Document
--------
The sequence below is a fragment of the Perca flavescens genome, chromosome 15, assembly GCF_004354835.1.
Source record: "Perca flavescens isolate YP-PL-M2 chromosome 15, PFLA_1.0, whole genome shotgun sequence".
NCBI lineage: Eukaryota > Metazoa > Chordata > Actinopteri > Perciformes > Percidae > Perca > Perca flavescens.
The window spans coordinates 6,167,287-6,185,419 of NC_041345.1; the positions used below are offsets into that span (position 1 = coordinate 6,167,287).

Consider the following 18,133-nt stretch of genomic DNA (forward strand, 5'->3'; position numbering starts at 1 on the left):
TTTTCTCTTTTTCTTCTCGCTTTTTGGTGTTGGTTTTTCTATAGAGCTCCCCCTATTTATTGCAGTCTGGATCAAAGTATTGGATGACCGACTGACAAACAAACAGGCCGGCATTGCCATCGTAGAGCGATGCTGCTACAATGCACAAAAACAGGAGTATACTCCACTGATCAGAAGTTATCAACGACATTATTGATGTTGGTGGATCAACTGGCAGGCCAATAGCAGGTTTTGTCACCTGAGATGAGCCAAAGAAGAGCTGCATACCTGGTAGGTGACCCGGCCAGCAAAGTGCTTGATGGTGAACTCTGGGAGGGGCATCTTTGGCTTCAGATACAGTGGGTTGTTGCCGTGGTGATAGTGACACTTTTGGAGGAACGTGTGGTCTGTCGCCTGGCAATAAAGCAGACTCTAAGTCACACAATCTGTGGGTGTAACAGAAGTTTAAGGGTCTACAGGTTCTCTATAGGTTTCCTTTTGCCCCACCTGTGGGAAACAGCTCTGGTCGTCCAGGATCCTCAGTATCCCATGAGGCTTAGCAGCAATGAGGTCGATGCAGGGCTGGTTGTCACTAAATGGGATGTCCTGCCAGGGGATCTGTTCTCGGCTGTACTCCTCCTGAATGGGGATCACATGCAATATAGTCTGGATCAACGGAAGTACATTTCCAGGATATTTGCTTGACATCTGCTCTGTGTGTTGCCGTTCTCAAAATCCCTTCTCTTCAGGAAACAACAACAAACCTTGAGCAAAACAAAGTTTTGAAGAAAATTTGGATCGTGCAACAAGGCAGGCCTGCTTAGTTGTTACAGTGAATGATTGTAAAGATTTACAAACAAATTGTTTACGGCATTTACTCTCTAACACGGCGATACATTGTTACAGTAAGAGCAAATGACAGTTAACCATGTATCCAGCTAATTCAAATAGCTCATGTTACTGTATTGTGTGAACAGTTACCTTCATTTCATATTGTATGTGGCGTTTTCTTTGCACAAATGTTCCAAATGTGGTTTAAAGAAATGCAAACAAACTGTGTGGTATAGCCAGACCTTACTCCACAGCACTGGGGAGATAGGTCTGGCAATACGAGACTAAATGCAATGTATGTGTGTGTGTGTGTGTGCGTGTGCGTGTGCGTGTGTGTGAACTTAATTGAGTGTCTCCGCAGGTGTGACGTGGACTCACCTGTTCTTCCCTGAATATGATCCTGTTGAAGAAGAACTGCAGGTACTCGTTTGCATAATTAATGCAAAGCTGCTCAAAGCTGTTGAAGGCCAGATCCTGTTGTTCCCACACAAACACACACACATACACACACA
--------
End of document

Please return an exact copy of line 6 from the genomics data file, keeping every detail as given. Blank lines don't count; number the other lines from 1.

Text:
TTTTCTCTTTTTCTTCTCGCTTTTTGGTGTTGGTTTTTCTATAGAGCTCCCCCTATTTATTGCAGTCTGGATCAAAGTATTGGATGACCGACTGACAAACAAACAGGCCGGCATTGCCATCGTAGAGCGATGCTGCTACAATGCACAAAAACAGGAGTATACTCCACTGATCAGAAGTTATCAACGACATTATTGATGTTGGTGGATCAACTGGCAGGCCAATAGCAGGTTTTGTCACCTGAGATGAGCCAAAGAAGAGCTGCATACCTGGTAGGTGACCCGGCCAGCAAAGTGCTTGATGGTGAACTCTGGGAGGGGCATCTTTGGCTTCAGATACAGTGGGTTGTTGCCGTGGTGATAGTGACACTTTTGGAGGAACGTGTGGTCTGTCGCCTGGCAATAAAGCAGACTCTAAGTCACACAATCTGTGGGTGTAACAGAAGTTTAAGGGTCTACAGGTTCTCTATAGGTTTCCTTTTGCCCCACCTGTGGGAAACAGCTCTGGTCGTCCAGGATCCTCAGTATCCCATGAGGCTTAGCAGCAATGAGGTCGATGCAGGGCTGGTTGTCACTAAATGGGATGTCCTGCCAGGGGATCTGTTCTCGGCTGTACTCCTCCTGAATGGGGATCACATGCAATATAGTCTGGATCAACGGAAGTACATTTCCAGGATATTTGCTTGACATCTGCTCTGTGTGTTGCCGTTCTCAAAATCCCTTCTCTTCAGGAAACAACAACAAACCTTGAGCAAAACAAAGTTTTGAAGAAAATTTGGATCGTGCAACAAGGCAGGCCTGCTTAGTTGTTACAGTGAATGATTGTAAAGATTTACAAACAAATTGTTTACGGCATTTACTCTCTAACACGGCGATACATTGTTACAGTAAGAGCAAATGACAGTTAACCATGTATCCAGCTAATTCAAATAGCTCATGTTACTGTATTGTGTGAACAGTTACCTTCATTTCATATTGTATGTGGCGTTTTCTTTGCACAAATGTTCCAAATGTGGTTTAAAGAAATGCAAACAAACTGTGTGGTATAGCCAGACCTTACTCCACAGCACTGGGGAGATAGGTCTGGCAATACGAGACTAAATGCAATGTATGTGTGTGTGTGTGTGTGCGTGTGCGTGTGCGTGTGTGTGAACTTAATTGAGTGTCTCCGCAGGTGTGACGTGGACTCACCTGTTCTTCCCTGAATATGATCCTGTTGAAGAAGAACTGCAGGTACTCGTTTGCATAATTAATGCAAAGCTGCTCAAAGCTGTTGAAGGCCAGATCCTGTTGTTCCCACACAAACACACACACATACACACACA